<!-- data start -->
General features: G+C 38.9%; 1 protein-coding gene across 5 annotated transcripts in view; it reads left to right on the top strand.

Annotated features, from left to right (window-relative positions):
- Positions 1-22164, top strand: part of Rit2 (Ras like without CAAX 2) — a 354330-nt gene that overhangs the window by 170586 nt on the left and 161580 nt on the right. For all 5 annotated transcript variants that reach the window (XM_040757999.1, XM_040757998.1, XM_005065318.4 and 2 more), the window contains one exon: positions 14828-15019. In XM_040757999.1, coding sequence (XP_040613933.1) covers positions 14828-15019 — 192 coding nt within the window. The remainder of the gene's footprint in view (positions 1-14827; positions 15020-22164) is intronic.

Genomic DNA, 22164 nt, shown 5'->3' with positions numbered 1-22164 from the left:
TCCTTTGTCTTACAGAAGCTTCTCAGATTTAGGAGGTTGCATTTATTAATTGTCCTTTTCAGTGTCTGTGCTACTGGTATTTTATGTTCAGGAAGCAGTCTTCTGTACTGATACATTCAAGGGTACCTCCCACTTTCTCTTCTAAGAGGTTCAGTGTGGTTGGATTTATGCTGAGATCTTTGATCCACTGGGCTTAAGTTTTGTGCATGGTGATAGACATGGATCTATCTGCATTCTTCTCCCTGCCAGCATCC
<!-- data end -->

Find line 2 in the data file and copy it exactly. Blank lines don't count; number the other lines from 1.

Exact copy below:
Annotated features, from left to right (window-relative positions):